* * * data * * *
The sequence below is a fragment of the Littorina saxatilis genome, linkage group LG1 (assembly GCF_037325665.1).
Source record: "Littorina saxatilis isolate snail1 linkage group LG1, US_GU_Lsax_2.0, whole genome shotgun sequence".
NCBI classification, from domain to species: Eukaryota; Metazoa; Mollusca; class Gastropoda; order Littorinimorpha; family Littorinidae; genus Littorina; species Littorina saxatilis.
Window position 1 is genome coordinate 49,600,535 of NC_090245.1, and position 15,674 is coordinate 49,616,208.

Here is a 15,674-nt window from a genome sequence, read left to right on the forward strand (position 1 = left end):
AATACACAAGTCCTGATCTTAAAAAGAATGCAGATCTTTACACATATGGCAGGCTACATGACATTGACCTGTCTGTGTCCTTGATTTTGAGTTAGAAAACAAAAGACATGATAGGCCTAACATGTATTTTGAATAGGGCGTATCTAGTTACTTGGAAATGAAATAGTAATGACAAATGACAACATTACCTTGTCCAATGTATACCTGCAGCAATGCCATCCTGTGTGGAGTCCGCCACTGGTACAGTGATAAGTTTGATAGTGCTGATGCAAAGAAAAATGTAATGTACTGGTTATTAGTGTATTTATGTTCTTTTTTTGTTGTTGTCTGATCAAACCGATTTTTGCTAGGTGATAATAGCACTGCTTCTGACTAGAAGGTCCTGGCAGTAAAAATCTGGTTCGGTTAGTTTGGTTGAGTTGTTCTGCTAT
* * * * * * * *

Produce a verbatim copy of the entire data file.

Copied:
The sequence below is a fragment of the Littorina saxatilis genome, linkage group LG1 (assembly GCF_037325665.1).
Source record: "Littorina saxatilis isolate snail1 linkage group LG1, US_GU_Lsax_2.0, whole genome shotgun sequence".
NCBI classification, from domain to species: Eukaryota; Metazoa; Mollusca; class Gastropoda; order Littorinimorpha; family Littorinidae; genus Littorina; species Littorina saxatilis.
Window position 1 is genome coordinate 49,600,535 of NC_090245.1, and position 15,674 is coordinate 49,616,208.

Here is a 15,674-nt window from a genome sequence, read left to right on the forward strand (position 1 = left end):
AATACACAAGTCCTGATCTTAAAAAGAATGCAGATCTTTACACATATGGCAGGCTACATGACATTGACCTGTCTGTGTCCTTGATTTTGAGTTAGAAAACAAAAGACATGATAGGCCTAACATGTATTTTGAATAGGGCGTATCTAGTTACTTGGAAATGAAATAGTAATGACAAATGACAACATTACCTTGTCCAATGTATACCTGCAGCAATGCCATCCTGTGTGGAGTCCGCCACTGGTACAGTGATAAGTTTGATAGTGCTGATGCAAAGAAAAATGTAATGTACTGGTTATTAGTGTATTTATGTTCTTTTTTTGTTGTTGTCTGATCAAACCGATTTTTGCTAGGTGATAATAGCACTGCTTCTGACTAGAAGGTCCTGGCAGTAAAAATCTGGTTCGGTTAGTTTGGTTGAGTTGTTCTGCTAT